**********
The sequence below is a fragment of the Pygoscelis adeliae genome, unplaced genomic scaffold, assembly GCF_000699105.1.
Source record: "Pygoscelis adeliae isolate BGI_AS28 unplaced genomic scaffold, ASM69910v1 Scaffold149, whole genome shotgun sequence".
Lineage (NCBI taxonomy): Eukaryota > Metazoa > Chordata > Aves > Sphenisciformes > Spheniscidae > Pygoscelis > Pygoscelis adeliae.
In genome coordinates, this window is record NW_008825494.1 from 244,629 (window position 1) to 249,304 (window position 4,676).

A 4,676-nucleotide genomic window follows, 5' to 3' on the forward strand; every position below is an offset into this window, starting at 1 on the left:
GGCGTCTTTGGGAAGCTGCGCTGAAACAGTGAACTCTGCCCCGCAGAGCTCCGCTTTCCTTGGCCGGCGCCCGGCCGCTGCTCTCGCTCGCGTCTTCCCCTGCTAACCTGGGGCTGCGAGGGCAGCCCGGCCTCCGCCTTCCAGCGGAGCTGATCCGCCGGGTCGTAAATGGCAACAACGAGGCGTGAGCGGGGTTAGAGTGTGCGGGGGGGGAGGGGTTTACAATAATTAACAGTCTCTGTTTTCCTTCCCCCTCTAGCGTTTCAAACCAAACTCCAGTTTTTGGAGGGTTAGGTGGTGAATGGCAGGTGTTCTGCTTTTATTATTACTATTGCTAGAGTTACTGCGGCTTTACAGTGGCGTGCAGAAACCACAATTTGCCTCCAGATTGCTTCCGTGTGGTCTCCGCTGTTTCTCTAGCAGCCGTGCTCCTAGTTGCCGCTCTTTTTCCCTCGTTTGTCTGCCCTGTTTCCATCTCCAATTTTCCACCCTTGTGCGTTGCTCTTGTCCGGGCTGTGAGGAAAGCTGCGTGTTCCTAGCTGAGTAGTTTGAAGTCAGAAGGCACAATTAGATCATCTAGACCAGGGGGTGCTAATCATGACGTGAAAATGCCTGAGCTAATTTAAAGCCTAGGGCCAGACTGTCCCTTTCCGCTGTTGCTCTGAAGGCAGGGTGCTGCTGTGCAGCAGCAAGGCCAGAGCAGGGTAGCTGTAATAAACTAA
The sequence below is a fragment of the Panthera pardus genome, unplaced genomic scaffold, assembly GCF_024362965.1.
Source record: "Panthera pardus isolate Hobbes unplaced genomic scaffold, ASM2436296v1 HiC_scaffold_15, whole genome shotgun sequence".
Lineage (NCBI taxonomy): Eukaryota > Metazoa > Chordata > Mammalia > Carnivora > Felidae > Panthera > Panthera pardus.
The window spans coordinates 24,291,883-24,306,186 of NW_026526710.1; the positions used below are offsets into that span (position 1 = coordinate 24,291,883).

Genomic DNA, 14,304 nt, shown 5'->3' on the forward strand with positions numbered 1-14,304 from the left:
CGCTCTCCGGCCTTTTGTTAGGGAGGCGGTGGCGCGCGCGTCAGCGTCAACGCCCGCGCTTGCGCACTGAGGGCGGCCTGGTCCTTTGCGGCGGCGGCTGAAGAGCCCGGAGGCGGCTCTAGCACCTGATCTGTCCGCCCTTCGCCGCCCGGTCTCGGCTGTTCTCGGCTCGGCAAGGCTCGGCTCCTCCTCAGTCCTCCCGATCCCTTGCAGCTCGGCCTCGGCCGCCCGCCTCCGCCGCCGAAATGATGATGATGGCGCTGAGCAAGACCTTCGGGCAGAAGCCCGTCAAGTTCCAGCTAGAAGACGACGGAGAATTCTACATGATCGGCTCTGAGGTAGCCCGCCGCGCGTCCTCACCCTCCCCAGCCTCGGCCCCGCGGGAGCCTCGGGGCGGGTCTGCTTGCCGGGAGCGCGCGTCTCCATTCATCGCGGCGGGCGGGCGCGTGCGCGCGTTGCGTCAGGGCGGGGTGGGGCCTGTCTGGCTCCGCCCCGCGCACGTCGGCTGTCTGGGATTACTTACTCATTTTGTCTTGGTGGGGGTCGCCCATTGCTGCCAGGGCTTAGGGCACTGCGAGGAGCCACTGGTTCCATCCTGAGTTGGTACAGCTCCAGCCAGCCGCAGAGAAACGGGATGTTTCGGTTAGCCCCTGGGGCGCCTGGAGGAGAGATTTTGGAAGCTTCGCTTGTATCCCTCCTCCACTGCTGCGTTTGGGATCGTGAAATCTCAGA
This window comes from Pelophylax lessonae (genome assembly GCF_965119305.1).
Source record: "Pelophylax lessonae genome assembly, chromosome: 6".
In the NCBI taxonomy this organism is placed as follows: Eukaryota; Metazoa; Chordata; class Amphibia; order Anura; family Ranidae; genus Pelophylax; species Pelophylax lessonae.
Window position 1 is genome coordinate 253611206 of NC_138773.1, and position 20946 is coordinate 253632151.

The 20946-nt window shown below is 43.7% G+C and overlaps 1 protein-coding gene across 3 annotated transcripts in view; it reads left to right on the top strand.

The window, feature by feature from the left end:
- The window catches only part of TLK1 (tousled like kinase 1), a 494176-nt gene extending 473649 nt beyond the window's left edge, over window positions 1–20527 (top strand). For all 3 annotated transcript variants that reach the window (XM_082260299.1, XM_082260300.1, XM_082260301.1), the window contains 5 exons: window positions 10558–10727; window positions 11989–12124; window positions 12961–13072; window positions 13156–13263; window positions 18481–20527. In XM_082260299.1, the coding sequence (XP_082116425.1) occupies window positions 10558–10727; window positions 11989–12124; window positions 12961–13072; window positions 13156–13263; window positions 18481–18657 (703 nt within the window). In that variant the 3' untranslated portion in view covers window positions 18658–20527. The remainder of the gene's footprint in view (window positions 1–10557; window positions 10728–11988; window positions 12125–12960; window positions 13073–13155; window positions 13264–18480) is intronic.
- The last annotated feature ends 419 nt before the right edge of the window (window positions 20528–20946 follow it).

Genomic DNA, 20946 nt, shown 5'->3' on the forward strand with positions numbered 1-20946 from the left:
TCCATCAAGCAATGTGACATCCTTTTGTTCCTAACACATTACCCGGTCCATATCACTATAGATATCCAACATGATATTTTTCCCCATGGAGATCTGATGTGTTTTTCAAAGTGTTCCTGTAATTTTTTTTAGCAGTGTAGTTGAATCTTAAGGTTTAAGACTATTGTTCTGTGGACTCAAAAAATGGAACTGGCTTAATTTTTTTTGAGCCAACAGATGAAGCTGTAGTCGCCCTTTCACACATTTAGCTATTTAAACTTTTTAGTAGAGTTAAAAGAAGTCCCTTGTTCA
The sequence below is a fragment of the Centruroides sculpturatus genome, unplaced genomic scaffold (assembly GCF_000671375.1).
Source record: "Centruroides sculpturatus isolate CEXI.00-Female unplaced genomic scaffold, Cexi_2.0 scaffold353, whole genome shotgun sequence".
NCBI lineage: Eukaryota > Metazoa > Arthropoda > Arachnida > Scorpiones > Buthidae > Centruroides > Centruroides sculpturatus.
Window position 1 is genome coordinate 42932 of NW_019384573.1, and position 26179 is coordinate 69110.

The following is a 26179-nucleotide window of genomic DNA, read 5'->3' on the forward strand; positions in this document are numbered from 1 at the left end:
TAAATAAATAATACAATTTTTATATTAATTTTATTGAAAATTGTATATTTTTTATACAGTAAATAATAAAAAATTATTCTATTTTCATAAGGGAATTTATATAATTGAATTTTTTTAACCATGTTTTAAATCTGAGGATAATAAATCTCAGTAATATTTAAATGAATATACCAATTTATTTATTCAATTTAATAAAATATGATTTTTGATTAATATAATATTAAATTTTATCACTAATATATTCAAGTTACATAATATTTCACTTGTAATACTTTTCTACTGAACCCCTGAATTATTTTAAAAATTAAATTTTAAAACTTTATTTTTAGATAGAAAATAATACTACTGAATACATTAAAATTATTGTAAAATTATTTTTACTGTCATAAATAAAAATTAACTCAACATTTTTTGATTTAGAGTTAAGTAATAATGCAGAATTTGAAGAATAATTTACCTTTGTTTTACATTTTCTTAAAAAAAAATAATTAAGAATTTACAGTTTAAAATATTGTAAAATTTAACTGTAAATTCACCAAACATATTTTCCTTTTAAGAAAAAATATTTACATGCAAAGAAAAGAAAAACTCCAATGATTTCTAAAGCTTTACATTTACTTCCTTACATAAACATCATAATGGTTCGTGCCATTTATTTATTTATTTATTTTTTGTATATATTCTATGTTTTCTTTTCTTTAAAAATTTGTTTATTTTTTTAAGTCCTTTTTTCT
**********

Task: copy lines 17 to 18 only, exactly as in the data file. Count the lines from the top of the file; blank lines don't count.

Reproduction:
The 20946-nt window shown below is 43.7% G+C and overlaps 1 protein-coding gene across 3 annotated transcripts in view; it reads left to right on the top strand.

The window, feature by feature from the left end: